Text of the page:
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Stephan Rasp and Sebastian Lerch

Abstract

Ensemble weather predictions require statistical postprocessing of systematic errors to obtain reliable and accurate probabilistic forecasts. Traditionally, this is accomplished with distributional regression models in which the parameters of a predictive distribution are estimated from a training period. We propose a flexible alternative based on neural networks that can incorporate nonlinear relationships between arbitrary predictor variables and forecast distribution parameters that are automatically learned in a data-driven way rather than requiring prespecified link functions. In a case study of 2-m temperature forecasts at surface stations in Germany, the neural network approach significantly outperforms benchmark postprocessing methods while being computationally more affordable. Key components to this improvement are the use of auxiliary predictor variables and station-specific information with the help of embeddings. Furthermore, the trained neural network can be used to gain insight into the importance of meteorological variables, thereby challenging the notion of neural networks as uninterpretable black boxes. Our approach can easily be extended to other statistical postprocessing and forecasting problems. We anticipate that recent advances in deep learning combined with the ever-increasing amounts of model and observation data will transform the postprocessing of numerical weather forecasts in the coming decade.

Open access
Joël Arnault, Thomas Rummler, Florian Baur, Sebastian Lerch, Sven Wagner, Benjamin Fersch, Zhenyu Zhang, Noah Kerandi, Christian Keil, and Harald Kunstmann

Abstract

Precipitation is affected by soil moisture spatial variability. However, this variability is not well represented in atmospheric models that do not consider soil moisture transport as a three-dimensional process. This study investigates the sensitivity of precipitation to the uncertainty in the representation of terrestrial water flow. The tools used for this investigation are the Weather Research and Forecasting (WRF) Model and its hydrologically enhanced version, WRF-Hydro, applied over central Europe during April–October 2008. The model grid is convection permitting, with a horizontal spacing of 2.8 km. The WRF-Hydro subgrid employs a 280-m resolution to resolve lateral terrestrial water flow. A WRF/WRF-Hydro ensemble is constructed by modifying the parameter controlling the partitioning between surface runoff and infiltration and by varying the planetary boundary layer (PBL) scheme. This ensemble represents terrestrial water flow uncertainty originating from the consideration of resolved lateral flow, terrestrial water flow uncertainty in the vertical direction, and turbulence parameterization uncertainty. The uncertainty of terrestrial water flow noticeably increases the normalized ensemble spread of daily precipitation where topography is moderate, surface flux spatial variability is high, and the weather regime is dominated by local processes. The adjusted continuous ranked probability score shows that the PBL uncertainty improves the skill of an ensemble subset in reproducing daily precipitation from the E-OBS observational product by 16%–20%. In comparison to WRF, WRF-Hydro improves this skill by 0.4%–0.7%. The reproduction of observed daily discharge with Nash–Sutcliffe model efficiency coefficients generally above 0.3 demonstrates the potential of WRF-Hydro in hydrological science.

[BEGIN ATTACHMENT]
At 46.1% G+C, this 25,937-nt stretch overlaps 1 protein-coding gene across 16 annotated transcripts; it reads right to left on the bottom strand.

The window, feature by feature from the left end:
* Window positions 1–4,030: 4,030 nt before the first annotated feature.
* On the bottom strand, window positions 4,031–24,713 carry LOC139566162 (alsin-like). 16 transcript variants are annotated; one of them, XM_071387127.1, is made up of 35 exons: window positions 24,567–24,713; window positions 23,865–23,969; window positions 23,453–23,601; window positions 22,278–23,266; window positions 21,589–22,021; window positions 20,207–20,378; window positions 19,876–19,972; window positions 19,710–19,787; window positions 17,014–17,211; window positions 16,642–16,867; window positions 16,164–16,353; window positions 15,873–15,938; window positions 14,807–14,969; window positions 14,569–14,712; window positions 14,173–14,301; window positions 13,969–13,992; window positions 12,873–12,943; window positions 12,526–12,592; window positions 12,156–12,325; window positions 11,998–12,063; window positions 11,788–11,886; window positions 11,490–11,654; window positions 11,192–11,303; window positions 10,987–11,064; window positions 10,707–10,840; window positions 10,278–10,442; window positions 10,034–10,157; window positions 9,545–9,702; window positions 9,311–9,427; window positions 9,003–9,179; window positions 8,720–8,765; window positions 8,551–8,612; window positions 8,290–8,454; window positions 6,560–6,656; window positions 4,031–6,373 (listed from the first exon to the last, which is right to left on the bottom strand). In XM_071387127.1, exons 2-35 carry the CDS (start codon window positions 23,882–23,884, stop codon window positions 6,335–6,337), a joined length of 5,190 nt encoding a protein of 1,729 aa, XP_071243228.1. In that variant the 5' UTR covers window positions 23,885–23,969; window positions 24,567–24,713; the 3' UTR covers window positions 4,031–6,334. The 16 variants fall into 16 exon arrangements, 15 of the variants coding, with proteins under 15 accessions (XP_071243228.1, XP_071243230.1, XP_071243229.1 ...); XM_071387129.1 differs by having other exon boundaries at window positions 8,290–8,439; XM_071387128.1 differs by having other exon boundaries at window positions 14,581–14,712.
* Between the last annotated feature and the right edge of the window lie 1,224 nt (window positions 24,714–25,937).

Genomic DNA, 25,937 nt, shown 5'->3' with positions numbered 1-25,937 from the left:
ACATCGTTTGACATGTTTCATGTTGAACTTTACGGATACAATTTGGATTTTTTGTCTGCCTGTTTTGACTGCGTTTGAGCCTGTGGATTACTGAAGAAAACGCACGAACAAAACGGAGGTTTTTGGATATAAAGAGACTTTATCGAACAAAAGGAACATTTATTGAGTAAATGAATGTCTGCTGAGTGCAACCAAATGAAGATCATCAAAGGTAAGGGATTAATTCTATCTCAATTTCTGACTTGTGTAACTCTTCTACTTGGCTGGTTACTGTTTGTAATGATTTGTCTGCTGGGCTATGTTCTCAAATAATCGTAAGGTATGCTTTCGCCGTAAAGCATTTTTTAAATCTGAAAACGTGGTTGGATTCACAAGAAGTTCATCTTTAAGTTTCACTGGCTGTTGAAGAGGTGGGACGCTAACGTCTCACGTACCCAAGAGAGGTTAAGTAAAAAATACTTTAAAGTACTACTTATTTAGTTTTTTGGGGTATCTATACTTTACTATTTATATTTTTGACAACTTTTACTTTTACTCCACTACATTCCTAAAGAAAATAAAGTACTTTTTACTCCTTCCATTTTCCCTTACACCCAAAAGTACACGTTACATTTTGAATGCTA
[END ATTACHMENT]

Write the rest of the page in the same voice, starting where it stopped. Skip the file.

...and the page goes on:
Full access
Stéphane Vannitsem, John Bjørnar Bremnes, Jonathan Demaeyer, Gavin R. Evans, Jonathan Flowerdew, Stephan Hemri, Sebastian Lerch, Nigel Roberts, Susanne Theis, Aitor Atencia, Zied Ben Bouallègue, Jonas Bhend, Markus Dabernig, Lesley De Cruz, Leila Hieta, Olivier Mestre, Lionel Moret, Iris Odak Plenković, Maurice Schmeits, Maxime Taillardat, Joris Van den Bergh, Bert Van Schaeybroeck, Kirien Whan, and Jussi Ylhaisi

Capsule

State-of-the-Art statistical postprocessing techniques for ensemble forecasts are reviewed, together with the challenges posed by a demand for timely, high-resolution and reliable probabilistic information. Possible research avenues are also discussed.

Full access